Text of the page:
The Tongkat Ali is Malaysia’s own natural, organically grown Viagra which men use to increase their libido, heighten their sexual performance and desire, as well as treat erectile dysfunction. A steamy scene in ‘The Global Moderate’ wouldn’t be complete without a reference to Tongkat Ali.
In an interview with Al-Jazeera, Ibrahim Ali (left), leader of the Malay group Perkasa, will always be remembered for the censorship bleeps rather its content. He once claimed that men were forced into extramarital sex because wives neglected their wifely duties. He tried to wage a “jihad” against Malaysian Christians because of an alleged plot to overthrow Islam as the official religion.
In Bersih 2.0 Ibrahim Ali threatened chaos and warned the Chinese to stock up on provisions. In Bersih 3.0 he said the organisers were of “unsound mind”. Earlier this year, he caused offence by offering the Chinese community white ang-pows. Despite his racist comments, he has never been censured.
Hasan Ali, another Malaysian politician, banned the sale of liquor in some convenience stores and barred Muslims from working in establishments selling alcohol. He threw the whole of the entertainment, transport and hospitality industry into confusion.
He claimed that Valentine’s Day was responsible for “indecent” acts and he accused Christian groups of converting Muslims with subtle methods such as ‘charity dinners’ and with solar-powered talking Bibles. To date, the rakyat is still waiting to see who the converted Malays are.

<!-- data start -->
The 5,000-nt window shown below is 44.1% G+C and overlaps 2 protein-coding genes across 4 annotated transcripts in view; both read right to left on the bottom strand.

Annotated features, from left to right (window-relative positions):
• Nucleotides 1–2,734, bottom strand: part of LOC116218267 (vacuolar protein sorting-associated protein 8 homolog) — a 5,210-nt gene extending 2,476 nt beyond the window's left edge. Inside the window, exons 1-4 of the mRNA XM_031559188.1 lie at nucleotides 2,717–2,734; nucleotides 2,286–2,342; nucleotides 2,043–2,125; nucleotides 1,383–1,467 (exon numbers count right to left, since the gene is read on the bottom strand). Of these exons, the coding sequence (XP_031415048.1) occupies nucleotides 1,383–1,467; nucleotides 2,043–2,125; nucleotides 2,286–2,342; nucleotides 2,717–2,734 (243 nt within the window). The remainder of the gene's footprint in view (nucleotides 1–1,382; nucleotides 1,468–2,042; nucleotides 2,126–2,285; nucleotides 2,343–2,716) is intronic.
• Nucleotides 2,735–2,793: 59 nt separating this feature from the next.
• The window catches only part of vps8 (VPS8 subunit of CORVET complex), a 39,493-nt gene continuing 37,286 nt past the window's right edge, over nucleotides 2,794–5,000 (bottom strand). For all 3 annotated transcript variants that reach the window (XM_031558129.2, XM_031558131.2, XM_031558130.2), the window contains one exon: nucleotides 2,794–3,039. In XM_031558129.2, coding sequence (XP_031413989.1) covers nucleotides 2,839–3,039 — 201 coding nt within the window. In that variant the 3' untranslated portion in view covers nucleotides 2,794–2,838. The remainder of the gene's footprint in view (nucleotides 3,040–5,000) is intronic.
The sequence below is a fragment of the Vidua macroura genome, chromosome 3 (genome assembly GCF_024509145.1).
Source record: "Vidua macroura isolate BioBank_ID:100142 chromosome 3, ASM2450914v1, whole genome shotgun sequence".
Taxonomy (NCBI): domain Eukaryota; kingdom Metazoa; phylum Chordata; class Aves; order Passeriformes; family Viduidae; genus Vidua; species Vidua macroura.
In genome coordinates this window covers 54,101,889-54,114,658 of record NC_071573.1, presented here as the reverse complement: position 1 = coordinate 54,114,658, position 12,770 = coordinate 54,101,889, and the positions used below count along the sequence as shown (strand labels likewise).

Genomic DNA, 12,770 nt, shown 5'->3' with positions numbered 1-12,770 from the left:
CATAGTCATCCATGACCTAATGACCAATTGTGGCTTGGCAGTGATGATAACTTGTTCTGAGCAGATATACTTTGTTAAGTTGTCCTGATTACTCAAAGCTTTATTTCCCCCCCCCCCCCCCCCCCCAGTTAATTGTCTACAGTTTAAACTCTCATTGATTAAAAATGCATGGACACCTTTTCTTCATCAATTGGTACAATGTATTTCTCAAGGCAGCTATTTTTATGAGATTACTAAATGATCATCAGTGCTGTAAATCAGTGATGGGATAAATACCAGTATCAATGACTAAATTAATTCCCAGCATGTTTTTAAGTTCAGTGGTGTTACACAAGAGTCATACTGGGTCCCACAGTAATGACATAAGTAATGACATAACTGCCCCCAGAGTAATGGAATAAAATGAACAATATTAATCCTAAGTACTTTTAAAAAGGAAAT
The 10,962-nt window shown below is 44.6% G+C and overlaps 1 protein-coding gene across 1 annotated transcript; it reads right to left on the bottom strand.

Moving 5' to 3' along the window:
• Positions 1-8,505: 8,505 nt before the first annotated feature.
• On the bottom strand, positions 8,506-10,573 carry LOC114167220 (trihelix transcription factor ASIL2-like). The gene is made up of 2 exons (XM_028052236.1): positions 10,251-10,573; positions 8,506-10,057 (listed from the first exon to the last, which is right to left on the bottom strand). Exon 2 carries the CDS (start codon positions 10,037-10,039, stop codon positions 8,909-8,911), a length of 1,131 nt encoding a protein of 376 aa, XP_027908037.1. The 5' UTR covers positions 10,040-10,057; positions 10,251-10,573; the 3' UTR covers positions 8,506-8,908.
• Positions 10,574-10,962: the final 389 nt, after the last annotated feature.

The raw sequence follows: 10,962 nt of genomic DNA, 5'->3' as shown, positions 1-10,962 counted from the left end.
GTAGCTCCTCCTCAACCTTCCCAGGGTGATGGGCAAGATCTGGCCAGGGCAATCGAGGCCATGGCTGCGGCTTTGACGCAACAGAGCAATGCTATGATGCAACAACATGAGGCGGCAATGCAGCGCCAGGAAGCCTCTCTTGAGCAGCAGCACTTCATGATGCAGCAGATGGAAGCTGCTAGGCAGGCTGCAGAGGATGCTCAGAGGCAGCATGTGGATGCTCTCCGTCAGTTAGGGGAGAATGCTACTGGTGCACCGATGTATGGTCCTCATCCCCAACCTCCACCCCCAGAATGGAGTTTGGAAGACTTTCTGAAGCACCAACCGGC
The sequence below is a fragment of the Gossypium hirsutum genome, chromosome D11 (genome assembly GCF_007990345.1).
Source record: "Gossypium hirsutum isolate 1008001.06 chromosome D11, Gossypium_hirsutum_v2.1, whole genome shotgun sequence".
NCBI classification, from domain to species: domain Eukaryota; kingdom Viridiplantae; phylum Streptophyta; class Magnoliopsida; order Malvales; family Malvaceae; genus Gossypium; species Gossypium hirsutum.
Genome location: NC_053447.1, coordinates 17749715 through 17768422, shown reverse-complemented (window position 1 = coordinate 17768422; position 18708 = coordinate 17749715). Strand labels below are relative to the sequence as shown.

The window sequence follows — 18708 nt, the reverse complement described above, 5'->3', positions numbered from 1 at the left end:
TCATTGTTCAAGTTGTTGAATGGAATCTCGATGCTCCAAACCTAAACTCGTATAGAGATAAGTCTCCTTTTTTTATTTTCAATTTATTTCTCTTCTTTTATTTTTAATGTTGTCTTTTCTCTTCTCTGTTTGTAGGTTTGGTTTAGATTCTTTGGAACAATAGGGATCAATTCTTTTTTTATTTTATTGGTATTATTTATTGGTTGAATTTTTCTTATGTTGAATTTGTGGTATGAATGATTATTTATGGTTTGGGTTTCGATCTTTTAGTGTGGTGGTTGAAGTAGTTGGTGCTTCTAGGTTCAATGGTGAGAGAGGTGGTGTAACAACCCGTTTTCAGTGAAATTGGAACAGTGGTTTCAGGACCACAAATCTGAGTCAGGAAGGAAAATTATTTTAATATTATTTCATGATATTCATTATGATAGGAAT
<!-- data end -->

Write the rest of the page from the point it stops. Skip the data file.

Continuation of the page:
Umi Hafilda Ali is former Prime Minister Mahathir Mohamad’s secret weapon. She emerges when the Malaysian government is facing a crisis, and is a perfect decoy when the government has bad news to bury.
She provided the perfect distraction in Kerdau and Merlimau in 2011. She emerged just before Anwar Ibrahim’s Sodomy II verdict in January 2012.
She is Umno’s femme fatale and her antics are followed with fascination by the Malaysian public who can never resist the charms of a woman. Some say she is less the agent provocateur but more an irritating agitator.
Finally there is Ali Rustam (left), the Chief Minister of Malacca who could not wait for the Organisation for Economic Cooperation and Development (OECD) to award Malacca a “developed state” status, so he bestowed the award himself.
He paid RM16 million for Malacca’s 1.6 km monorail which has not worked since its launch. The monorail has been dubbed a tourist failure rather than a tourist attraction.
Ali Rustam chartered an aircraft which allegedly entered Indonesian air space illegally two years ago. To the embarrassment of the Malaysian government, Najib’s young son was in this supposed trade delegation.
Ali Rustam is also responsible for Malacca’s latest white elephant, the RM272 million tram transportation system which costs an eye-watering RM7 million per kilometre.
Universal Studios need look no further. All we need are the Bollywood screenwriters. Who would have thought that the Alis of Malaysia, the Malaysian cabinet, former politicians and an ex-PM would inspire the next epic blockbuster? – Mkini
MARIAM MOKHTAR is a non-conformist traditionalist from Perak, a bucket chemist and an armchair eco-warrior. In ‘real-speak’, this translates into that she comes from Ipoh, values change but respects culture, is a petroleum chemist and also an environmental pollution-control scientist.